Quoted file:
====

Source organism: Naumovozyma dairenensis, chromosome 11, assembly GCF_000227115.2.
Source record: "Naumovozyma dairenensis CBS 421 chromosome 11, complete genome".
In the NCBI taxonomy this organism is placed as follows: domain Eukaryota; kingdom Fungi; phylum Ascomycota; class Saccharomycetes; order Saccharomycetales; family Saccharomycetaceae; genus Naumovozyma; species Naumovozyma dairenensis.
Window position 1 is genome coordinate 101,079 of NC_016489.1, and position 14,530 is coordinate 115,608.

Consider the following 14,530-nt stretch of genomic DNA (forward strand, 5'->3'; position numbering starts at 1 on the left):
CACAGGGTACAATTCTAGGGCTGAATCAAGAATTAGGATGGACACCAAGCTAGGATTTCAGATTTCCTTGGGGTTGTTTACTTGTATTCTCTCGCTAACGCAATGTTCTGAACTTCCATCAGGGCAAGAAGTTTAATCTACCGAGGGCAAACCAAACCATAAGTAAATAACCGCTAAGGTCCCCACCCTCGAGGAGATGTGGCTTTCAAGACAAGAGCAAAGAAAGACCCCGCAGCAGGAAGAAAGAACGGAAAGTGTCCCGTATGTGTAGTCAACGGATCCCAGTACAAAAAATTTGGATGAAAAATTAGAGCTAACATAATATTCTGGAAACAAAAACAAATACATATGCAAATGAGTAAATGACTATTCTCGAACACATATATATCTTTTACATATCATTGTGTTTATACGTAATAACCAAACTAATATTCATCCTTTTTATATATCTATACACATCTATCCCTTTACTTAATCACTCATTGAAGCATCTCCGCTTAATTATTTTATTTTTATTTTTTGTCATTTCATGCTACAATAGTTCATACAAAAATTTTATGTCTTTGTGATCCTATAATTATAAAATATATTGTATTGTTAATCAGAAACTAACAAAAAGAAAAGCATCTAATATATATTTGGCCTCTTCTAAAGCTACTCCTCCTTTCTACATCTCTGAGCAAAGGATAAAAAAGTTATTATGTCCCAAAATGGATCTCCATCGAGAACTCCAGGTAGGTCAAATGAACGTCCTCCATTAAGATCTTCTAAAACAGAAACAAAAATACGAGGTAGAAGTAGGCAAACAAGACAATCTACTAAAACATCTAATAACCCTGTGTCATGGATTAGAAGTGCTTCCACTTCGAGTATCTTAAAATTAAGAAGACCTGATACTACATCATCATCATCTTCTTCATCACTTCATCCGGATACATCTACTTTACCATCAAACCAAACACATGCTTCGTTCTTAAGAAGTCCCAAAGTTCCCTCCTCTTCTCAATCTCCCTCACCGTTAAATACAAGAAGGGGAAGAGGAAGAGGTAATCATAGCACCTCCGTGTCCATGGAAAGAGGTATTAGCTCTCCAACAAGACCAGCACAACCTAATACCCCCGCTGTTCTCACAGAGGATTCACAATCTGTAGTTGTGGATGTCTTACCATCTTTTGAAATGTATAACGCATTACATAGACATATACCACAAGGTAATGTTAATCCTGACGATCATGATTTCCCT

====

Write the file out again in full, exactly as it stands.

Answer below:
Source organism: Naumovozyma dairenensis, chromosome 11, assembly GCF_000227115.2.
Source record: "Naumovozyma dairenensis CBS 421 chromosome 11, complete genome".
In the NCBI taxonomy this organism is placed as follows: domain Eukaryota; kingdom Fungi; phylum Ascomycota; class Saccharomycetes; order Saccharomycetales; family Saccharomycetaceae; genus Naumovozyma; species Naumovozyma dairenensis.
Window position 1 is genome coordinate 101,079 of NC_016489.1, and position 14,530 is coordinate 115,608.

Consider the following 14,530-nt stretch of genomic DNA (forward strand, 5'->3'; position numbering starts at 1 on the left):
CACAGGGTACAATTCTAGGGCTGAATCAAGAATTAGGATGGACACCAAGCTAGGATTTCAGATTTCCTTGGGGTTGTTTACTTGTATTCTCTCGCTAACGCAATGTTCTGAACTTCCATCAGGGCAAGAAGTTTAATCTACCGAGGGCAAACCAAACCATAAGTAAATAACCGCTAAGGTCCCCACCCTCGAGGAGATGTGGCTTTCAAGACAAGAGCAAAGAAAGACCCCGCAGCAGGAAGAAAGAACGGAAAGTGTCCCGTATGTGTAGTCAACGGATCCCAGTACAAAAAATTTGGATGAAAAATTAGAGCTAACATAATATTCTGGAAACAAAAACAAATACATATGCAAATGAGTAAATGACTATTCTCGAACACATATATATCTTTTACATATCATTGTGTTTATACGTAATAACCAAACTAATATTCATCCTTTTTATATATCTATACACATCTATCCCTTTACTTAATCACTCATTGAAGCATCTCCGCTTAATTATTTTATTTTTATTTTTTGTCATTTCATGCTACAATAGTTCATACAAAAATTTTATGTCTTTGTGATCCTATAATTATAAAATATATTGTATTGTTAATCAGAAACTAACAAAAAGAAAAGCATCTAATATATATTTGGCCTCTTCTAAAGCTACTCCTCCTTTCTACATCTCTGAGCAAAGGATAAAAAAGTTATTATGTCCCAAAATGGATCTCCATCGAGAACTCCAGGTAGGTCAAATGAACGTCCTCCATTAAGATCTTCTAAAACAGAAACAAAAATACGAGGTAGAAGTAGGCAAACAAGACAATCTACTAAAACATCTAATAACCCTGTGTCATGGATTAGAAGTGCTTCCACTTCGAGTATCTTAAAATTAAGAAGACCTGATACTACATCATCATCATCTTCTTCATCACTTCATCCGGATACATCTACTTTACCATCAAACCAAACACATGCTTCGTTCTTAAGAAGTCCCAAAGTTCCCTCCTCTTCTCAATCTCCCTCACCGTTAAATACAAGAAGGGGAAGAGGAAGAGGTAATCATAGCACCTCCGTGTCCATGGAAAGAGGTATTAGCTCTCCAACAAGACCAGCACAACCTAATACCCCCGCTGTTCTCACAGAGGATTCACAATCTGTAGTTGTGGATGTCTTACCATCTTTTGAAATGTATAACGCATTACATAGACATATACCACAAGGTAATGTTAATCCTGACGATCATGATTTCCCT